It all refers to the land planning and engineering design approach that integrates the urban water cycle, including stormwater, groundwater, and wastewater management and water supply, into urban design. This is done to minimise the environmental degradation as well as improve the look of the area.

Why use WSUD? According to the guidelines released by the South Eastern Councils in Melbourne Victoria, WSUD has been identified as a “means to control flows and filter stormwater to remove pollutants”.

Stormwater is the water that runs off urban surfaces after heavy rainfall. The report said it has been identified as the key cause of pollution and declining health of waterways.

“With increased urban development, the proportion of impervious surfaces in our catchments increases. This increases the velocity and amount of water running into our waterways, creating problems of erosion and flooding and changing natural flow regimes, with associated ecological damage. It also washes more pollutants into our streams, further impacting river health.”

Victoria councils, like other councils in Australia, have recognised the importance of sustainable water management such as WSUD. The release of various guidelines enables organisations to have a first point of reference for their projects.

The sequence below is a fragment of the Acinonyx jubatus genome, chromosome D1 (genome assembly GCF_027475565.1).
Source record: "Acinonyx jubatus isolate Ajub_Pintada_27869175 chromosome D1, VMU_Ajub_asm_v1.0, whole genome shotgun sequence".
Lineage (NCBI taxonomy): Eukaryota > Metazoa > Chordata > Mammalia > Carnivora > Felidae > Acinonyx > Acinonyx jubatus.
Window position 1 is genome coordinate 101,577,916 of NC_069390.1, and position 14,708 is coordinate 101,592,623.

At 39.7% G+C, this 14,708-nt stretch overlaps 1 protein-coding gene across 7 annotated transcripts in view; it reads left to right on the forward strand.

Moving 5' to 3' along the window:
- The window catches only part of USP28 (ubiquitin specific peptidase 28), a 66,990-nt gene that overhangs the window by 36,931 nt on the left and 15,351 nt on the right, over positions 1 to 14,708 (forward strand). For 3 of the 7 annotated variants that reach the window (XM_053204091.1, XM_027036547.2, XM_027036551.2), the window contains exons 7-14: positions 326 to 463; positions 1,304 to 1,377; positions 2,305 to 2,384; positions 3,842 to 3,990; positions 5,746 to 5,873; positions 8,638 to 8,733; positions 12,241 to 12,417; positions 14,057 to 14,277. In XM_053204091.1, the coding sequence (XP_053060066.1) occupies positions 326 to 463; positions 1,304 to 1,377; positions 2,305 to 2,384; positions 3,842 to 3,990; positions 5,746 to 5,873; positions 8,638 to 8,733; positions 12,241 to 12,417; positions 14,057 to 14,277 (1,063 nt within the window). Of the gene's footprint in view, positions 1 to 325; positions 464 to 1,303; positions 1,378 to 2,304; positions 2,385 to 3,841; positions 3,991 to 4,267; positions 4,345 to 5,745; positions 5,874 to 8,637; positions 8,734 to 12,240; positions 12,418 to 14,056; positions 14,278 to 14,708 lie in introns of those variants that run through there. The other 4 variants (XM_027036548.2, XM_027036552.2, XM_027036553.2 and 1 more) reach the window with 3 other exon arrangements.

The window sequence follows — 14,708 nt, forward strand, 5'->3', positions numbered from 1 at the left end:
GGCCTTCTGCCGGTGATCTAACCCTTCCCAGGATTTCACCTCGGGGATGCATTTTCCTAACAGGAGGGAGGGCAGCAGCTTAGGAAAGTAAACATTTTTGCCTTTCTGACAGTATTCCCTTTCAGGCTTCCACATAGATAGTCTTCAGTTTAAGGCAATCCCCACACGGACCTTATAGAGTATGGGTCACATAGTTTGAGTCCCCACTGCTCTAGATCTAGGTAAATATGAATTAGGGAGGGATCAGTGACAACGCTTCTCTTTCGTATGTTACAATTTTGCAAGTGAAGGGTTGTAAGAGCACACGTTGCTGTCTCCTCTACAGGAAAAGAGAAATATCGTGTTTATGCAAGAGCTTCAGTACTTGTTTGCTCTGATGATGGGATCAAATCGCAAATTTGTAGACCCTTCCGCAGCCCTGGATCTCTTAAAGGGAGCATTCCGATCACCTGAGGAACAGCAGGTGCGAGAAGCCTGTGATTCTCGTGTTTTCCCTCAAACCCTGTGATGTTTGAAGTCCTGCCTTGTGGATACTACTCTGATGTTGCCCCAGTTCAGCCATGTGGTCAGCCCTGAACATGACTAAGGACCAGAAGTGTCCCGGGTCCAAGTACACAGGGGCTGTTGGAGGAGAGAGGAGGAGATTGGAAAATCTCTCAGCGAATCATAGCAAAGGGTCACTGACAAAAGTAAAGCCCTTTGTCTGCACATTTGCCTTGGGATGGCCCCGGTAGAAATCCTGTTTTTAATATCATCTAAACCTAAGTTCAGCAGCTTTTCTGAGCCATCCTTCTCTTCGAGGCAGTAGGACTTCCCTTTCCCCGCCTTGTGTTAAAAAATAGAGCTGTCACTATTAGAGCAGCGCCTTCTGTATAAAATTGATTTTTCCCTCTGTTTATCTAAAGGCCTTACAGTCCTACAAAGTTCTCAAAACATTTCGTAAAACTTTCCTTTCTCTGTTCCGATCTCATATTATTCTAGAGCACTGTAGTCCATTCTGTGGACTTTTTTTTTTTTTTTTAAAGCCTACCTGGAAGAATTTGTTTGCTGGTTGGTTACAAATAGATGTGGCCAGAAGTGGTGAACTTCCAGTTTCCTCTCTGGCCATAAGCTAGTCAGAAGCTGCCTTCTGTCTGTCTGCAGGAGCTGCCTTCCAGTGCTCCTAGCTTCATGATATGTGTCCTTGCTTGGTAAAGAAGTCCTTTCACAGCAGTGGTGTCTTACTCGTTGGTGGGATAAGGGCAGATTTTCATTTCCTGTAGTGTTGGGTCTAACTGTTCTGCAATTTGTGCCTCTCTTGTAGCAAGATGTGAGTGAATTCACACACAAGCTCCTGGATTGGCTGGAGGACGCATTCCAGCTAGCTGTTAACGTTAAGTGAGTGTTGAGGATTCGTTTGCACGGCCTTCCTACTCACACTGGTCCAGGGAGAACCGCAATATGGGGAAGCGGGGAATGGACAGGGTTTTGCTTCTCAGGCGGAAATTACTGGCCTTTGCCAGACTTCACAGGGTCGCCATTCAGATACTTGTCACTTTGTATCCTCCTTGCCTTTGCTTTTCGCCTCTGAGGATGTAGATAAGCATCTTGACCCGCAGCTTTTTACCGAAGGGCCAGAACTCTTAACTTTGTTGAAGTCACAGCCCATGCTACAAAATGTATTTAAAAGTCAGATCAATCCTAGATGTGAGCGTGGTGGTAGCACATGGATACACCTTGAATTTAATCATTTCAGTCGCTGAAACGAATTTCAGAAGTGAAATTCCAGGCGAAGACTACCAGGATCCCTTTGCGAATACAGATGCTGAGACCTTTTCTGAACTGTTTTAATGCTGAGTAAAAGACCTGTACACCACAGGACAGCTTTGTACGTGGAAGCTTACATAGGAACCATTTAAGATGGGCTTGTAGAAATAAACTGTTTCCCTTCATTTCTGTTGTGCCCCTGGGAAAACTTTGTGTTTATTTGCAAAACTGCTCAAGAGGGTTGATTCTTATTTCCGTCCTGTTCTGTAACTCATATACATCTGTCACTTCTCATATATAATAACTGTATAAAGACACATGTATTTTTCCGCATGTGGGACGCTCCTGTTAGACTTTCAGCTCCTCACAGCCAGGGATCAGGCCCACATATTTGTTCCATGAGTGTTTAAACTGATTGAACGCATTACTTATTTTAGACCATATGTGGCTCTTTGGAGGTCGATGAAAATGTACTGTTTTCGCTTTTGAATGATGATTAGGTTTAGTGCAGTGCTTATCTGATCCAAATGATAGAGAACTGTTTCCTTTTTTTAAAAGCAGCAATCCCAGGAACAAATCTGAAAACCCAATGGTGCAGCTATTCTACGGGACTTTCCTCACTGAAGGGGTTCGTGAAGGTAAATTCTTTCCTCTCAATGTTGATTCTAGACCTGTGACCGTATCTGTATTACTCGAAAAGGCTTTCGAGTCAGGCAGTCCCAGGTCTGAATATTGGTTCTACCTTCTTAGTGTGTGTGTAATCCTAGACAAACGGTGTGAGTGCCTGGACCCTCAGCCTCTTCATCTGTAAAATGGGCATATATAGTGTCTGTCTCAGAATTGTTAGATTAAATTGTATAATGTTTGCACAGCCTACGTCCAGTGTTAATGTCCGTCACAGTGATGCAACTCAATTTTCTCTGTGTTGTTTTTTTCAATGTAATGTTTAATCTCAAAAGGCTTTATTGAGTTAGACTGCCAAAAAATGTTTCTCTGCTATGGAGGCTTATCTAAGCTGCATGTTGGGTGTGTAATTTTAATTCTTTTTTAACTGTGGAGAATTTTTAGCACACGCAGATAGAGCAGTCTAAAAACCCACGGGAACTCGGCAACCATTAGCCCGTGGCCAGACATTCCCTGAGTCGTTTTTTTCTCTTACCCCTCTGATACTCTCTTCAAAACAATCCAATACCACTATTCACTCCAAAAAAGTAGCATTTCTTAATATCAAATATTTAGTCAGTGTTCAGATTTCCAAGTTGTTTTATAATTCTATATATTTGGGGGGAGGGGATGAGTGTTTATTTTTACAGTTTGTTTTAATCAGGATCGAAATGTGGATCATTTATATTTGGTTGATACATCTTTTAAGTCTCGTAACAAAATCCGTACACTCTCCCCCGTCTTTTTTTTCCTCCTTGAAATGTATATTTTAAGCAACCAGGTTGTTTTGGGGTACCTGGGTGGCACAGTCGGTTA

The design “integrates urban water cycle management with urban planning and design, with the aim of mimicking natural systems to minimise negative impacts on the natural water cycle and receiving waterways and bays”.

Some of the key principles of WSUD as stated in the Urban Stormwater: Best Practice Environmental Management Guidelines (BPEMG) include:

  • Protect and enhance natural water systems within urban environments.
  • Integrate stormwater treatment into the landscape, maximizing the visual and recreational amenity of developments.
  • Improve the quality of water draining from urban developments into receiving environments.
  • Reduce runoff and peak flows from urban developments by increasing local detention times and minimising impervious areas.
  • Minimise drainage infrastructure costs of development due to reduced runoff and peak flows.

Australian states started to release WSUD guidelines based on the federal government’s foundational research in the 1990s. Western Australia first released theirs in 1994 followed by other states like Victoria, New South Wales, Queensland and so on.

The Citygreen® products are designed to ensure it supports the effort for a sustainable water management. The Stratavell’s™ octagonal modules leave over 94 percent of its total volume for root growth and storm water harvesting. Find out more about the products here.